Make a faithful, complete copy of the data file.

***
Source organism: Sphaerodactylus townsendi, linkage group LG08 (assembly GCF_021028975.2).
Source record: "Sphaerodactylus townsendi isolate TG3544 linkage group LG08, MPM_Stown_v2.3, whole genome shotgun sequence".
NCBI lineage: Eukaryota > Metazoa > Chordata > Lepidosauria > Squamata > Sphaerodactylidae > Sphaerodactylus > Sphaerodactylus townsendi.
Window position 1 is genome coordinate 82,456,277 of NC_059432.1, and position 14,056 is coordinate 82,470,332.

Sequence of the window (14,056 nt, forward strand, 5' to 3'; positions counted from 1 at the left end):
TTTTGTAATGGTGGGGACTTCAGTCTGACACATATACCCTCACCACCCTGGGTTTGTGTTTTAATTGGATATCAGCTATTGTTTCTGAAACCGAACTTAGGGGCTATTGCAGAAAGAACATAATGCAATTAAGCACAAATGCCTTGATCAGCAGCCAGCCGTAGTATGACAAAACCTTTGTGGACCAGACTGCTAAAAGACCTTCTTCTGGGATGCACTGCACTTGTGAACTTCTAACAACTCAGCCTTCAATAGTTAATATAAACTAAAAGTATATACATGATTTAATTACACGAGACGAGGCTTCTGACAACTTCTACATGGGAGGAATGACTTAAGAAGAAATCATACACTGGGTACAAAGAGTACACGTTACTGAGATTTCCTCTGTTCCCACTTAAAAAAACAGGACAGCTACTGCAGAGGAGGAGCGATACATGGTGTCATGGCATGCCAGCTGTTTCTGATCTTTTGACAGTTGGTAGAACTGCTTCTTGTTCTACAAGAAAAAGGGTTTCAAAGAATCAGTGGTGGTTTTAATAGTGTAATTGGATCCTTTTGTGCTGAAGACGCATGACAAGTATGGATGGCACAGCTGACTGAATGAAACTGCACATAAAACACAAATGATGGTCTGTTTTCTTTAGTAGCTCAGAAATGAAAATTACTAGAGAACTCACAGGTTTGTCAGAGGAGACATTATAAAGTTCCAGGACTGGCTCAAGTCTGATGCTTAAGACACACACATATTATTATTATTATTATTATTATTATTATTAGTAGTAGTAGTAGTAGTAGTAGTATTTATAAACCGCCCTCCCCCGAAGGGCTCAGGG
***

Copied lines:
Source organism: Sphaerodactylus townsendi, linkage group LG08 (assembly GCF_021028975.2).
Source record: "Sphaerodactylus townsendi isolate TG3544 linkage group LG08, MPM_Stown_v2.3, whole genome shotgun sequence".
NCBI lineage: Eukaryota > Metazoa > Chordata > Lepidosauria > Squamata > Sphaerodactylidae > Sphaerodactylus > Sphaerodactylus townsendi.
Window position 1 is genome coordinate 82,456,277 of NC_059432.1, and position 14,056 is coordinate 82,470,332.

Sequence of the window (14,056 nt, forward strand, 5' to 3'; positions counted from 1 at the left end):
TTTTGTAATGGTGGGGACTTCAGTCTGACACATATACCCTCACCACCCTGGGTTTGTGTTTTAATTGGATATCAGCTATTGTTTCTGAAACCGAACTTAGGGGCTATTGCAGAAAGAACATAATGCAATTAAGCACAAATGCCTTGATCAGCAGCCAGCCGTAGTATGACAAAACCTTTGTGGACCAGACTGCTAAAAGACCTTCTTCTGGGATGCACTGCACTTGTGAACTTCTAACAACTCAGCCTTCAATAGTTAATATAAACTAAAAGTATATACATGATTTAATTACACGAGACGAGGCTTCTGACAACTTCTACATGGGAGGAATGACTTAAGAAGAAATCATACACTGGGTACAAAGAGTACACGTTACTGAGATTTCCTCTGTTCCCACTTAAAAAAACAGGACAGCTACTGCAGAGGAGGAGCGATACATGGTGTCATGGCATGCCAGCTGTTTCTGATCTTTTGACAGTTGGTAGAACTGCTTCTTGTTCTACAAGAAAAAGGGTTTCAAAGAATCAGTGGTGGTTTTAATAGTGTAATTGGATCCTTTTGTGCTGAAGACGCATGACAAGTATGGATGGCACAGCTGACTGAATGAAACTGCACATAAAACACAAATGATGGTCTGTTTTCTTTAGTAGCTCAGAAATGAAAATTACTAGAGAACTCACAGGTTTGTCAGAGGAGACATTATAAAGTTCCAGGACTGGCTCAAGTCTGATGCTTAAGACACACACATATTATTATTATTATTATTATTATTATTATTAGTAGTAGTAGTAGTAGTAGTAGTATTTATAAACCGCCCTCCCCCGAAGGGCTCAGGG